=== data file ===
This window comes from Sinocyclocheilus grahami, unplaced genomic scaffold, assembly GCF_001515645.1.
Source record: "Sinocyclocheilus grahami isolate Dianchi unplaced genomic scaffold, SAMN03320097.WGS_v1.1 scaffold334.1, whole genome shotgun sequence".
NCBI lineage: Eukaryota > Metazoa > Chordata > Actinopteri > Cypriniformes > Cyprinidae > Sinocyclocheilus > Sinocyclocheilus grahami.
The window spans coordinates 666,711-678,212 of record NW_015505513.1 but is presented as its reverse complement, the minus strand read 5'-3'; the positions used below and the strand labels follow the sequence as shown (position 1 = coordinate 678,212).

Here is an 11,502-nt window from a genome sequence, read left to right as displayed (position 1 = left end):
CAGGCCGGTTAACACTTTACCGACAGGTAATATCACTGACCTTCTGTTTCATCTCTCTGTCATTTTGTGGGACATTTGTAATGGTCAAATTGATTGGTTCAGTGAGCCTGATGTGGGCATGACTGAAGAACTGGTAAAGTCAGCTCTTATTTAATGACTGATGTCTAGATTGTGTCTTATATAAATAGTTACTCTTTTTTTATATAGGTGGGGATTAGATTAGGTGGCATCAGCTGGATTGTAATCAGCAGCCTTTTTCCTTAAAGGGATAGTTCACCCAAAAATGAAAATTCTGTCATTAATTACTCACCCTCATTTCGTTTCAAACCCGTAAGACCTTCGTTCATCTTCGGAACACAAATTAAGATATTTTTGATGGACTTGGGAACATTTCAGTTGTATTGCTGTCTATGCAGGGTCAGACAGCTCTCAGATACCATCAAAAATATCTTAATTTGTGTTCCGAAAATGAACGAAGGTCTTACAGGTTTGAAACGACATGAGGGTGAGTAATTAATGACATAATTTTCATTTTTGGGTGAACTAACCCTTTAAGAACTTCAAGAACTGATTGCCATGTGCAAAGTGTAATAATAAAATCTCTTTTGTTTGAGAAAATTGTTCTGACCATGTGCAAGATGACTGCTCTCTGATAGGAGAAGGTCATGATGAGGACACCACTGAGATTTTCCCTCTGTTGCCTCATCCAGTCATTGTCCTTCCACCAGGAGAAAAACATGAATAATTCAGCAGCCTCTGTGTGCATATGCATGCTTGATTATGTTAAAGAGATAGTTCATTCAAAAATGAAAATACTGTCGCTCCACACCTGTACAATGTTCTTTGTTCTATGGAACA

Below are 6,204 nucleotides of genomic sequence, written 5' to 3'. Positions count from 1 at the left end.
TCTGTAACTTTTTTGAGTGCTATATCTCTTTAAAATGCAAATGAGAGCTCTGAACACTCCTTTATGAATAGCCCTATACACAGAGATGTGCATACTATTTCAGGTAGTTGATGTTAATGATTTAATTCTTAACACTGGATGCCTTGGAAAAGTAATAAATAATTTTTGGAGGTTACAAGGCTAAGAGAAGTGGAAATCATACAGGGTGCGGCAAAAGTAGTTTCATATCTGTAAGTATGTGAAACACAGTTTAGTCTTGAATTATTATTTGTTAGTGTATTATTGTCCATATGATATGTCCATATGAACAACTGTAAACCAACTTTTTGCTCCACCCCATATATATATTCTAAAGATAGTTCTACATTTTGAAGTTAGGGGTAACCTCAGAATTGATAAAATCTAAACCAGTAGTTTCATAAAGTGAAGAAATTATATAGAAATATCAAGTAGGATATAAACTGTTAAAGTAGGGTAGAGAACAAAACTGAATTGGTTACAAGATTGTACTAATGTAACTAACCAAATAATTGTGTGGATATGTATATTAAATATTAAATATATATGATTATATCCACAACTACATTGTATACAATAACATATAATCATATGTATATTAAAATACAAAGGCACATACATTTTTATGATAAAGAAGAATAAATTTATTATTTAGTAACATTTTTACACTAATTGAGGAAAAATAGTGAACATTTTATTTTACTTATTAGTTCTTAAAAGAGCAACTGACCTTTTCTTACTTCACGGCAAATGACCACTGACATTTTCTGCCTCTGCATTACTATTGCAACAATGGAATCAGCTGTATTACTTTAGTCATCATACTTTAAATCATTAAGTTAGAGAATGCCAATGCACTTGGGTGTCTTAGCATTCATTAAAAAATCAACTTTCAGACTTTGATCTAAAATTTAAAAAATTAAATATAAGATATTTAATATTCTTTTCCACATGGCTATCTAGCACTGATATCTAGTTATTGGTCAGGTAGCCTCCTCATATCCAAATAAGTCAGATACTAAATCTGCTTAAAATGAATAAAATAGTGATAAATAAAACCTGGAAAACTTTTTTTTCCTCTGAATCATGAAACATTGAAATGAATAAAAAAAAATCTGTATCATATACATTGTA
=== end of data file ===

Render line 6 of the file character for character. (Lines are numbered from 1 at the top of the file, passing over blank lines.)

CAGGCCGGTTAACACTTTACCGACAGGTAATATCACTGACCTTCTGTTTCATCTCTCTGTCATTTTGTGGGACATTTGTAATGGTCAAATTGATTGGTTCAGTGAGCCTGATGTGGGCATGACTGAAGAACTGGTAAAGTCAGCTCTTATTTAATGACTGATGTCTAGATTGTGTCTTATATAAATAGTTACTCTTTTTTTATATAGGTGGGGATTAGATTAGGTGGCATCAGCTGGATTGTAATCAGCAGCCTTTTTCCTTAAAGGGATAGTTCACCCAAAAATGAAAATTCTGTCATTAATTACTCACCCTCATTTCGTTTCAAACCCGTAAGACCTTCGTTCATCTTCGGAACACAAATTAAGATATTTTTGATGGACTTGGGAACATTTCAGTTGTATTGCTGTCTATGCAGGGTCAGACAGCTCTCAGATACCATCAAAAATATCTTAATTTGTGTTCCGAAAATGAACGAAGGTCTTACAGGTTTGAAACGACATGAGGGTGAGTAATTAATGACATAATTTTCATTTTTGGGTGAACTAACCCTTTAAGAACTTCAAGAACTGATTGCCATGTGCAAAGTGTAATAATAAAATCTCTTTTGTTTGAGAAAATTGTTCTGACCATGTGCAAGATGACTGCTCTCTGATAGGAGAAGGTCATGATGAGGACACCACTGAGATTTTCCCTCTGTTGCCTCATCCAGTCATTGTCCTTCCACCAGGAGAAAAACATGAATAATTCAGCAGCCTCTGTGTGCATATGCATGCTTGATTATGTTAAAGAGATAGTTCATTCAAAAATGAAAATACTGTCGCTCCACACCTGTACAATGTTCTTTGTTCTATGGAACA